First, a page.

I have known a fair amount of people, myself included, who have gone to sleep away camp. You suddenly find yourself spending every moment with a group of people from all over the country or world with only their reason for going to the camp in common (probably their parents wanting them out of the house). The beginning is butterflies of introductions, but as each interaction snowballs into the cascade of becoming friends, you soon realize you are simultaneously experiencing the ephemeral beauty that is camp; a life changing experience that can never be created again in quite the same way. Those were some of the best experiences of my life and I treasure those memories, but I, probably like everyone else, thought those were childhood experiences and I accepted their place in my life. I never expected to find myself at a science, sleep away camp for graduate students.
I just got back from two weeks at the Cary Institute of Ecosystem Studies taking the Fundamentals of Ecosystem Ecology (FEE). For some background, The Cary Institute is a very prestigious research institute (one of the few independent research institutes left) where experts in the field of Ecology are tackling critical environmental issues. Let me note that when I say experts, I don’t mean people who really understand their subject, I mean people who founded their entire field of study. Basically, the FEE course takes summer camp, throws in some of the most intelligent, interesting, profound, and caring teachers possible, and relates everything to your chosen field of study that is consuming an incredible amount of your life energy.
I lived at the institute for two weeks and every day we had a class in the morning and a class in the afternoon on different subjects in the field of ecology. They were all taught by different teachers and focused on the application of ecosystem studies. We studied multiple biogeochemical cycles (e.g. Carbon, Nitrogen, Phosphorus, etc.), primary and secondary production in terrestrial and aquatic systems, decomposition, urban ecology, data management, and a suite of fascinating special subjects. I was lucky to have taken some relevant courses on 1/3 of the classes, but the other 2/3 were completely new. Even in the 1/3 of classes I had background knowledge in, some of them came from completely different perspectives I had never considered and I re-learned the subjects all over again. One of my favorite examples of this was our lesson with John Cole, an expert on the carbon cycle. Last semester I took a class on the carbon cycle, but this lecture was brilliant. It addressed the carbon cycle in relation to what I would consider the oxygen cycle and immensely expanded my understanding of the subject my research is primarily based on. It was amazing.
Besides the incredible lectures and fundamental scientific articles, we each lead discussions about the readings after many of the classes. This was a fascinating process. Maybe it’s because we’re all slightly reserved science types, but it took us a week to really converse intellectually in a comfortable manner. Struggling through the initial awkward silences characteristic of the first few discussions, we were able to kickstart our conversations by breaking into smaller groups until we found our stride and could start to explore the extent of knowledge and opinions present in the room. By the end, these discussions were some of my favorite times. Partially because of the topics and perspectives, but a large part of it was because of how present everyone was. There was no where else to go, no one else to see, and no other work to be done besides the other work for this class. I haven’t experienced that since becoming an “adult.” Therefore, it didn’t matter how long the discussions went because everyone knew exactly what we were all going to do afterward, all walk back to Bacon Flats (our dorm) together and read. I, at least, have never been more present in a class and sincerely enjoyed the freedom it provided for reflection. We could explore, in depth, every topic we would normally only really consider for the middle half hour of an hour long class if we were lucky enough to have any class on the subject in the first place. There is no better way than this to internalize information, concepts, and ideas.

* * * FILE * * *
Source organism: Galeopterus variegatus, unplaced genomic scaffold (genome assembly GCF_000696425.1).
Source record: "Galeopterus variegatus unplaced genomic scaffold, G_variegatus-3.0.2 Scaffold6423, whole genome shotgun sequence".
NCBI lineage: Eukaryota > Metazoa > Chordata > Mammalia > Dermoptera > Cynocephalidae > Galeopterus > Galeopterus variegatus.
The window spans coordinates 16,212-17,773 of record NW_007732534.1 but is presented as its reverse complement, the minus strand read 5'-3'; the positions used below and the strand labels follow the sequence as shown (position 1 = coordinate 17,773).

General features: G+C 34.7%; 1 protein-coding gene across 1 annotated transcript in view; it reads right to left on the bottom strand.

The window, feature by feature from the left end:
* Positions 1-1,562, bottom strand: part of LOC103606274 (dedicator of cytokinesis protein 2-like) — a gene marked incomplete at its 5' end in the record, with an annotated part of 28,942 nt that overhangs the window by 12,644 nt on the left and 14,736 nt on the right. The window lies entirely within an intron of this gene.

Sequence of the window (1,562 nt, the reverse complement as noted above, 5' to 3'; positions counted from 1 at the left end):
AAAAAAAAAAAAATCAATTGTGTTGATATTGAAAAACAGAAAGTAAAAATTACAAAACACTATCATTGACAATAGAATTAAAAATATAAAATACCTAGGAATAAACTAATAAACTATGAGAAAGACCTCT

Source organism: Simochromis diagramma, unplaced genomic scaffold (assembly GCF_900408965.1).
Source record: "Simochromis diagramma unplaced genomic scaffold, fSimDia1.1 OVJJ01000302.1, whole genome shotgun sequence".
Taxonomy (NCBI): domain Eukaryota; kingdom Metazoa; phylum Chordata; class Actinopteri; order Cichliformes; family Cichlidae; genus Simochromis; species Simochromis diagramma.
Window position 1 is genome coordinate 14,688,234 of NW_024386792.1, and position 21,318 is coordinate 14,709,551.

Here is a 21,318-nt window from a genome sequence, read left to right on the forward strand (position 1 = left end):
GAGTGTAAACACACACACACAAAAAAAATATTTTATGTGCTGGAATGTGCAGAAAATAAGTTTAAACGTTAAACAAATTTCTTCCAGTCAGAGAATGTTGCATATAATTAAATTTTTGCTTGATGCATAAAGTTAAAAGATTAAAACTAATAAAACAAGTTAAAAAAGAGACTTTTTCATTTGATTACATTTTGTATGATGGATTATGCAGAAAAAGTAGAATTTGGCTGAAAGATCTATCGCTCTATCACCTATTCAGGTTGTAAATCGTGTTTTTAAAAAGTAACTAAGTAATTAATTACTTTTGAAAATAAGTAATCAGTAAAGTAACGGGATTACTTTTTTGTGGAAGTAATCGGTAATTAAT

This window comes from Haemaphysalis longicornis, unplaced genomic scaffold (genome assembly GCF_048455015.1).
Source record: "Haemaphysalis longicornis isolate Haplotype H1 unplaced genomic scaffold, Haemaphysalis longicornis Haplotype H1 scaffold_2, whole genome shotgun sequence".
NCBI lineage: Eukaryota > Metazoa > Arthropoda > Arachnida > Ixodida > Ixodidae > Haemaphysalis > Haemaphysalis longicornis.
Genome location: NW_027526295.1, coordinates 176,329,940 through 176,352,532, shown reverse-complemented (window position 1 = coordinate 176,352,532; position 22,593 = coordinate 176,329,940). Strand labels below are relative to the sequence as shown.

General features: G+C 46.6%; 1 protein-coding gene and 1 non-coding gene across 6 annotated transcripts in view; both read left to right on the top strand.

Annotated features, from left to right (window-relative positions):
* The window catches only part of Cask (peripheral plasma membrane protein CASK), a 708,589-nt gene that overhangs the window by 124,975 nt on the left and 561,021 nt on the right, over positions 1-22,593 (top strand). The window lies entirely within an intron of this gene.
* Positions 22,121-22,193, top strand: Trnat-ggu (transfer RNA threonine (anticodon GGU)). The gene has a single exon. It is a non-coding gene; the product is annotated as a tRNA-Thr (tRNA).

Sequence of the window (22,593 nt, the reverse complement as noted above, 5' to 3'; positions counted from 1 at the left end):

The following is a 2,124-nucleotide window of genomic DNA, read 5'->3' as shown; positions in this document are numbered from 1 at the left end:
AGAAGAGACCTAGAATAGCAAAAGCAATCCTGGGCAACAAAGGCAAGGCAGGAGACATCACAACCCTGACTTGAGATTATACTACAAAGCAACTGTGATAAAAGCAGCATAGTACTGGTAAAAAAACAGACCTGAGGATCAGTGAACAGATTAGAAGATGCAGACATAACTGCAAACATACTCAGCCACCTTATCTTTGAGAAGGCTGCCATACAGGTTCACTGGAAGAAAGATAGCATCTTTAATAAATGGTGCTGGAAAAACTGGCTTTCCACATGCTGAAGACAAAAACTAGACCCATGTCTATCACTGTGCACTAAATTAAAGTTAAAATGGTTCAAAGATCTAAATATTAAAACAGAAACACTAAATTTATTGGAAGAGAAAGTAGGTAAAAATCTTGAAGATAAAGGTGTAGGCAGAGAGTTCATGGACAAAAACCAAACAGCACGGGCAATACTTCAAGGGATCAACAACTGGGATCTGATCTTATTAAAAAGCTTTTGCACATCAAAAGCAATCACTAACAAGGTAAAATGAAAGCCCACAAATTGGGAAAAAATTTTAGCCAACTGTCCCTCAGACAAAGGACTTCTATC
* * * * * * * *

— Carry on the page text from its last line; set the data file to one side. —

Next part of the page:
I also have to say that I could not have gone through this experience with a better group of people. All 19 of my fellow class mates were fantastic! The Institute did an amazing job of picking a diverse group of young, budding scientists who are all incredibly passionate about their work. I was able to particularly connect with the students living in Bacon Flats, since we saw the students staying in the Smith house (the other dorm) much less, but we had an amazing time. We all arrived separately to empty, 50’s style, Murphy Bed rooms with adjoining closet kitchens, matching 50’s ovens, and mini-mini fridges. Four puzzles, 13 days, 28 papers, 31 cards, and a million Taylor Swift songs later, we topped off our experience with a fire alarm bonding session and final adventure to find Stuart and give him our thank you gift. I feel like we left together with a set of friends and familiar faces to look forward to seeing at our upcoming first conferences, which I know I would have dreaded otherwise. I was honored to be a part of this group and will genuinely cherish the heartfelt late night conversations, dances around beds in the dark, and study nights in our makeshift common room.
I want to sincerely thank Wally Fulweiler (my advisor), Boston University’s Biogeosciences Program, Boston University’s Earth and Environment Department, and the Cary Institute for giving me the incredible opportunity to experience the FEE course.